Past Meetup

INDEPENDENCE TRAIL Nevada City, California

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Details

THIS WILL BE A SELF DIRECTED HIKE. i WILL NOT BE ABLE TO ATTEND.

To Start
Take Hwy. 49 and go 5.5 miles north of Nevada City.

Parking
You can park in turnouts near the trailhead which is located about a half a mile south
of the Yuba River. Warning - Be careful with the traffic on Hwy 49.

Features
There is Wheelchair Accessibility for 1.5 miles in each direction of the trailhead.
This trail follows the path of the Excelsior Canal which was built during the Gold Rush.
You'll enjoy lots of wildflowers in the Spring.

The East Trail is an out and back 1-mile each way. The West Trail is an out and back 2.5-miles each way. Altogether it will be 7-miles of beautiful, ultra-easy, flatness.

Information from Sequoya Challenge, a non-profit corporation in partnership with California State Parks and Recreation

Description
The very first wilderness trail in the country with wheelchair accessibility is found in the Gold Country in California. Six miles north of Nevada City on State Highway 49, the Trail is truly a unique natural and historic jewel. Today, the Trail demonstrates another sign of independence because it is managed and maintained by both private and public sectors.

Features
The main entrance to the Trail is on Highway 49, near the South Yuba River bridge. Parking is available beside the road, with several marked disabled spaces. Highlighting the West Trail is a waterfall one mile from the entrance. Also featured on the west side is an overlook of the Yuba River, surrounded by canyon flora. The East Trail features cliff-hanging flumes, more views of the river and foothill landscapes, with a total of two and a half miles of maintained trail. There are picnic areas, outhouses, and scenic vistas all around.

History
The origin of the Independence Trail was an old, abandoned miner's ditch, previously known as the Excelsior Canal. It was built to carry water from the South Yuba river to hydraulic mining sites in Smartsville, 25 miles downstream. When California outlawed hydraulic mining in 1884, the ditch was used for irrigation until 1967, when it was abandoned. In 1975, a docent of the Oakland Museum, John Olmsted, re-discovered the whole water system consisting of the ditch, the berm, where the ditch-tender walked, and the wooden flumes which bridged the ravines. He had the vision to recognize that this could be the answer to a friend's lifelong dream: "Please find me a level wilderness trail where I can reach out and touch the wildflowers from my wheel chair."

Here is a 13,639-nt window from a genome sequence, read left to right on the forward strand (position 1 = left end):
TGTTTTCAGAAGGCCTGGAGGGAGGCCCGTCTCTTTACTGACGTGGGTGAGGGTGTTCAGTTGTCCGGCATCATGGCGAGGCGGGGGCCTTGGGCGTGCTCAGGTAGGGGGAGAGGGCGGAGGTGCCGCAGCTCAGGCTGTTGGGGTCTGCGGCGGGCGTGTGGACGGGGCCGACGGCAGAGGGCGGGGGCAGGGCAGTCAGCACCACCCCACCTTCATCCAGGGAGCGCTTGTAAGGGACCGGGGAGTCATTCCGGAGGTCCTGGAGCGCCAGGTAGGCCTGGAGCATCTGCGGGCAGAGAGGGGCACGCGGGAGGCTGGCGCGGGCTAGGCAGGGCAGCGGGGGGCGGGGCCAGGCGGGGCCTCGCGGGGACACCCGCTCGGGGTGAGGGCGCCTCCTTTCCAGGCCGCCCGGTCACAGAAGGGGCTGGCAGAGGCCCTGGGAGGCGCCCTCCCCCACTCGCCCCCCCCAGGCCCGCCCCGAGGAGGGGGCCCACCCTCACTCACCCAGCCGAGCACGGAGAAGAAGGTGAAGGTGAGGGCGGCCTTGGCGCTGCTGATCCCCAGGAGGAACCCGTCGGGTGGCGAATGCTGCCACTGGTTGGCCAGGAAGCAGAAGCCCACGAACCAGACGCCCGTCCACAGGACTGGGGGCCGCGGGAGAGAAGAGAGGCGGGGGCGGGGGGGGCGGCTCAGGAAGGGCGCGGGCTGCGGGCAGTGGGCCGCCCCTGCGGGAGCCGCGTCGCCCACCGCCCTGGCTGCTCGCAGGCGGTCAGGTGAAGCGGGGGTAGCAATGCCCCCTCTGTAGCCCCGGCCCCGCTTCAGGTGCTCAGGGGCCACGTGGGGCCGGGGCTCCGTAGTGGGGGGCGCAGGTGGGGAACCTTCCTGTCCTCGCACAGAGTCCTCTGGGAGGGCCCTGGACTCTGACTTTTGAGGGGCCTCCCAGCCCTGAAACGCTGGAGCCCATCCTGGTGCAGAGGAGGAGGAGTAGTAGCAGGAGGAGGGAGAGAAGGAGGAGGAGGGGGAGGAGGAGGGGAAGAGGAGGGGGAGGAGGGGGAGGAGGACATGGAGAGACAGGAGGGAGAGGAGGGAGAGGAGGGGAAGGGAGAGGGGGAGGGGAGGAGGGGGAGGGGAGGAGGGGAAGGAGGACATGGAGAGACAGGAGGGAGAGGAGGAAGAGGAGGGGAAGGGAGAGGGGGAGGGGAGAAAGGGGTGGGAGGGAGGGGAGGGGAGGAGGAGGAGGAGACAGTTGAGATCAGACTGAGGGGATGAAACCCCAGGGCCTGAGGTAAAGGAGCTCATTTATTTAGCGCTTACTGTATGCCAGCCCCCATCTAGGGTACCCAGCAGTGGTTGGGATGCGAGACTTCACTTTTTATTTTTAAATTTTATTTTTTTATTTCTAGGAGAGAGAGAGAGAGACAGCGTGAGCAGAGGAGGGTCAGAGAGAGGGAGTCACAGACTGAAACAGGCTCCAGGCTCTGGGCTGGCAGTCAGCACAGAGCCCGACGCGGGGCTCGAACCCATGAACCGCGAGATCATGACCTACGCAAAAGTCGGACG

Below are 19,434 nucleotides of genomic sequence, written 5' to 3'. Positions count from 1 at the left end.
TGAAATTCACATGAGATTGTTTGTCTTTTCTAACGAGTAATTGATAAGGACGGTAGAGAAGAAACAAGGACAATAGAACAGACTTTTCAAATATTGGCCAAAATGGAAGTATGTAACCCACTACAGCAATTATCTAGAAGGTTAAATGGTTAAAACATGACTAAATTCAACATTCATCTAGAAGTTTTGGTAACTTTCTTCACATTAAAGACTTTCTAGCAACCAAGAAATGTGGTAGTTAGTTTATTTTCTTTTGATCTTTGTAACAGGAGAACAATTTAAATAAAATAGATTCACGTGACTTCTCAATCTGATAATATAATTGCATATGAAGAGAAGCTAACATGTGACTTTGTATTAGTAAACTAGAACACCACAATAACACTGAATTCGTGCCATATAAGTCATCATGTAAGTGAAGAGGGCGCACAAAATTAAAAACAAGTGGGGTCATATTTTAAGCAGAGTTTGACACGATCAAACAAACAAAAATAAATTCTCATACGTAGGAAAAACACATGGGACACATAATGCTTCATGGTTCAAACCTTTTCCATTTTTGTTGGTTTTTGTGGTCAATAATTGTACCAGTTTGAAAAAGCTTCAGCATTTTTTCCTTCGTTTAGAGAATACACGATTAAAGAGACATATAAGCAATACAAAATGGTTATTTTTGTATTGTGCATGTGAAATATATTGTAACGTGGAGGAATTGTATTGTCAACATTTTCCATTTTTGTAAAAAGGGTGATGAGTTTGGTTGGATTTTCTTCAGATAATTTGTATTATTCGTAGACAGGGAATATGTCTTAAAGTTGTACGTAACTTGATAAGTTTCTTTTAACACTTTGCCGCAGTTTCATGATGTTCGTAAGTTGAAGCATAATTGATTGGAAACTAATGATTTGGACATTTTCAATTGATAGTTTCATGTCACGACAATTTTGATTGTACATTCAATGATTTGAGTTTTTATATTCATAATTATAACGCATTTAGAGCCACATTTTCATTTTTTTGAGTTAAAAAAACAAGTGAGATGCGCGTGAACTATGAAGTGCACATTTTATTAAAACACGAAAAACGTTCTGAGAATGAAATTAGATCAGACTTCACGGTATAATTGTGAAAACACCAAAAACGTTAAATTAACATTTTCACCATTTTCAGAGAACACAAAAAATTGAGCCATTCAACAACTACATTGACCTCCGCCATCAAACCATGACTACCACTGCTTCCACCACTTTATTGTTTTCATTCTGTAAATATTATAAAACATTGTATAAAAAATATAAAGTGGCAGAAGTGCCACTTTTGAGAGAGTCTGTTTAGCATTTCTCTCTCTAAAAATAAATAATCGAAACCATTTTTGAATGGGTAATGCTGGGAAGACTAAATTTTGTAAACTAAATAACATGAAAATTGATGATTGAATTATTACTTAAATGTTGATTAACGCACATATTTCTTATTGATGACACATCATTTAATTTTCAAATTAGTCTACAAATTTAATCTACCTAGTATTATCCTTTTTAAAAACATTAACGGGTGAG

We’ll start out on the west trail, going under the road and down the old Excelsior Canal – walking in the canal, on the berm alongside it, and on wooden flumes which once carried water across ravines and along the steeper canyon walls. We’ll pause at an observation deck and perhaps at the outhouse as we make our way to the Rush Creek overlook. Here we’ll take a break for snacks, to relax and enjoy the waterfall, and to go down the ramp to play around by the creek.

Then it’s on to Jones Bar Road, the end of the west branch of the Independence Trail. From here we can return the way we came or take the Jones Bar Trail back, completing a loop and cutting a significant distance from the return trip. We might want to consider this option if we’ve dallied too long at the creek and want to add the east branch of the Independence Trail to our hike.

However many miles we cover, I expect we’ll be on the trails for three or more hours – until 1:30 or 2:00, maybe 2:30. You’ll want to bring plenty of water and lunch or snacks.

This is a very easy hike with negligible elevation change.
There are bathrooms at the trailhead, outhouses along the west branch.
Dogs on leash, please pick up after.

Directions from Sacramento: Take Highway 80 to Auburn. Exit onto Route 49 heading north (exit right then turn left at the stoplight to go under the freeway). Stay on 49, making the left-hand turnoff just after Nevada City. Continue on approximately 5.5 miles to the trailhead, which is on the right-hand side of the road, with roadside parking along both sides of Highway 49.

More information:
South Yuba River State Park - http://www.parks.ca.g... (http://www.parks.ca.g..).
Independence Trail Map - http://www.parks.ca.g... (http://www.parks.ca.g..).
Pictures - http://www.nevadacoun... (http://www.nevadacoun..).

Attendees (4)